19th century carved ivory doctor’s lady
A 19th century carved ivory doctor’s lady on an ebonized wooden bed. Doctor’s ladies were used in Chinese medical practise for pointing out where a lady was in pain without showing her body. For a considerable period, it was considered inappropriate for a physician to observe an unclothed woman.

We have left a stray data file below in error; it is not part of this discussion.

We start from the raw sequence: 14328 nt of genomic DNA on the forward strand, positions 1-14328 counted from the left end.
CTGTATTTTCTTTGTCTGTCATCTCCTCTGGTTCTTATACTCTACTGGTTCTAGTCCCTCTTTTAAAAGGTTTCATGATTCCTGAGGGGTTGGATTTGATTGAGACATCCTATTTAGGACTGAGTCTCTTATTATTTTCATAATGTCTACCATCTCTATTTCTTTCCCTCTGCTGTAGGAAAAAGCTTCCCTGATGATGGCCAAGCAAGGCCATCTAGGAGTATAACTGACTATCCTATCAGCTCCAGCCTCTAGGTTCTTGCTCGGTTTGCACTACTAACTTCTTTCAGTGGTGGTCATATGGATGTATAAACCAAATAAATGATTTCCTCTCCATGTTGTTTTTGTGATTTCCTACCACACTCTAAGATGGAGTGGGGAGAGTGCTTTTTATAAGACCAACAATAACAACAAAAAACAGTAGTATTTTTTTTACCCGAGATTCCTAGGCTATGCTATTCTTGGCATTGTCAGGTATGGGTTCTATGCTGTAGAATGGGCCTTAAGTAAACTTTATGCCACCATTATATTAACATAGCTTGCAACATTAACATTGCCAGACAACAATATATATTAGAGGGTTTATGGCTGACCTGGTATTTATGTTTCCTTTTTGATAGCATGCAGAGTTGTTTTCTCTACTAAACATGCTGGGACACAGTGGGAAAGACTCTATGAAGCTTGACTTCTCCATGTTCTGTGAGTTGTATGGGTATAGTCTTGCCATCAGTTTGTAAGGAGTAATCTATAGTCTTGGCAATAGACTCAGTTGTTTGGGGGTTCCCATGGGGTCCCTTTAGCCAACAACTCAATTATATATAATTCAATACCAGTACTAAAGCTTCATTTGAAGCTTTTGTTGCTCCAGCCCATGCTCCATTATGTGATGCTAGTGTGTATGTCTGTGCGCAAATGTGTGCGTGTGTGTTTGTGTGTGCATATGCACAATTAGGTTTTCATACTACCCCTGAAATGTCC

The naked lady is carved in a recumbent position while supporting her head with her right arm, her left arm is resting on her hip. The hands and feet are carved in detail, as her great toes are slightly pointing upwards. The hair is knitted in a ‘San Liu Tou’ type hairdress, which is characterized by the hair being divided into three locks to comb separately, and finally converge together into a bun, so can make a variety of changes. The lady measures 10 cm, while the ebonized bed measures 12.5 cm in length and 5 cm in width.